From a beginning as a sparsely settled countryside in the 1860's, the Grande Prairie area experienced a gradual urbanization. This build-up followed a westward trend across Grand Avenue, beginning about 1870, and progressed into the first decade of the twentieth century. Among many people moving into the area were significant numbers of German and Irish immigrants as well as a few blacks. Prior to 1900, the population of the area was generally white. The nucleus of its present extensive black population began in the Elleardsville section in the early seventies.
This section, now known simply as the Ville, became increasingly black in the initial decades of this century, because of racial segregation and convenience. Separate, but socalled equal, facilities, especially schools, were required by law. As a by-product of this, it became a matter of convenience for blacks and their institutions to concentrate in a definite area. Black visitors to the 1904 World's Fair found themselves directed toward an established black community such as the Ville, because they were forced by exclusion from white hotels and boarding houses, to seek quarters among people of their own race.
Another major cause of the concentration of blacks into certain parts of the City were residentially restrictive statutory covenants. After the first such segregative law was passed in Baltimore in 1910, the practice spread and reached St. Louis by 1916. Here, white neighborhood groups on the edge of black communities furnished much of the impetus for these local restrictions. A city-wide organization, called the United Welfare Association, was formed to promote segregation as a preventive against black incursions into white neighborhoods, on the premise that this would be detrimental to property values.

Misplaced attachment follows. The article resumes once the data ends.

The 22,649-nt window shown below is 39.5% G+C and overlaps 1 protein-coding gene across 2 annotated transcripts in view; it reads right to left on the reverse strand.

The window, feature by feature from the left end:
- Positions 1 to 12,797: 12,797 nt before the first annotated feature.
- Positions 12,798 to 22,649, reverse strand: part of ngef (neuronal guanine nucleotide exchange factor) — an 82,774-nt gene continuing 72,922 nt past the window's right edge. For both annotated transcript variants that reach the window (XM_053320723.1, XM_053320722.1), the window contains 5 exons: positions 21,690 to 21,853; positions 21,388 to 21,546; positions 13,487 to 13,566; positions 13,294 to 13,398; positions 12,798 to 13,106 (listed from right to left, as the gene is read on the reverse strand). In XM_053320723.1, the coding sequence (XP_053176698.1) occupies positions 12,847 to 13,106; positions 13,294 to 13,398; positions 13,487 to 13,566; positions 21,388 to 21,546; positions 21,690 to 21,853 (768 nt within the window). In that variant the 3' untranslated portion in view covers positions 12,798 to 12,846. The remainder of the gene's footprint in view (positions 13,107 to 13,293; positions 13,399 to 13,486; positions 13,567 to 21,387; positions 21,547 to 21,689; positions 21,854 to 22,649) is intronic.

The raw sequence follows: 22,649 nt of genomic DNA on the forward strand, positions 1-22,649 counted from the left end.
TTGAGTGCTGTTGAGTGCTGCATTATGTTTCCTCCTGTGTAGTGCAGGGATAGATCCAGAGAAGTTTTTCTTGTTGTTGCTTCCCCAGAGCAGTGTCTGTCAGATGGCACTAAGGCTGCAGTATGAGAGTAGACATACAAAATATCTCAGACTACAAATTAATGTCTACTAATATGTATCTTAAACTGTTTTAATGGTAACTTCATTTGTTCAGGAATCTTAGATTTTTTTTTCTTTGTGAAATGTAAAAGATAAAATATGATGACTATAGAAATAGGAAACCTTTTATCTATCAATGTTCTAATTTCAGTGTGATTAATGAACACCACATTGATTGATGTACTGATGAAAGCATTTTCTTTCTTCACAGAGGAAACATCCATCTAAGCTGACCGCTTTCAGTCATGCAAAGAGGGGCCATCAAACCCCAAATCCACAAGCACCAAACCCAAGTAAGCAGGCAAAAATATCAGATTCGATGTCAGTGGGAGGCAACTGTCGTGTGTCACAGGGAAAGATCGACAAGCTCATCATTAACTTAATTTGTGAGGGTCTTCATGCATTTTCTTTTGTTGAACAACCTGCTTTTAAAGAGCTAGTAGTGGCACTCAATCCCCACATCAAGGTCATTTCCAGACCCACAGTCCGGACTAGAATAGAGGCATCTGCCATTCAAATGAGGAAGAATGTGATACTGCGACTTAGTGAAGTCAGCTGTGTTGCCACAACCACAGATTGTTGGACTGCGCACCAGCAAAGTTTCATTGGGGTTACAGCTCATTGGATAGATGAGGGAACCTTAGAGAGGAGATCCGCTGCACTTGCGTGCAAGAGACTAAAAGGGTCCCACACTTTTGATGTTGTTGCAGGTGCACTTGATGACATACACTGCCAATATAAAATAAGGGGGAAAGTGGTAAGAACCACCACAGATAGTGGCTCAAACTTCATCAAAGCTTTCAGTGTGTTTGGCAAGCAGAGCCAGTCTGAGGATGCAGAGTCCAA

Despite heroic efforts by the NAACP and support by some of the press, the covenant statute was approved by the voters, 52,210 to 17,877, on February 29, 1916. However, an injunction was soon obtained to counteract the law and in the next year such statutes were declared to be unconstitutional by the United States Supreme Court. The segregation practice was still carried on through individual property covenants, which were not outlawed until 1949.
These practices had the effect of funneling more blacks into the vicinity of the Ville, and the Negro population spread out in whatever direction was possible. During the Depression of the 1930's and again during World War II, an influx of southern blacks came to St. Louis seeking employment. This, along with the removal of all restrictions after the War, caused an upsurge in the black population throughout the Grande Prairie area, so that today it is practically all black.
Since 1950, when St. Louis reached its all-time population peak, there has been a considerable out-migration of blacks, as well as whites, from the City and consequently from the Grande Prairie area. As a result, the area's population is now only about one half of what it was in 1950, this fact being evidenced by the amount of demolition which is visible in residential sections.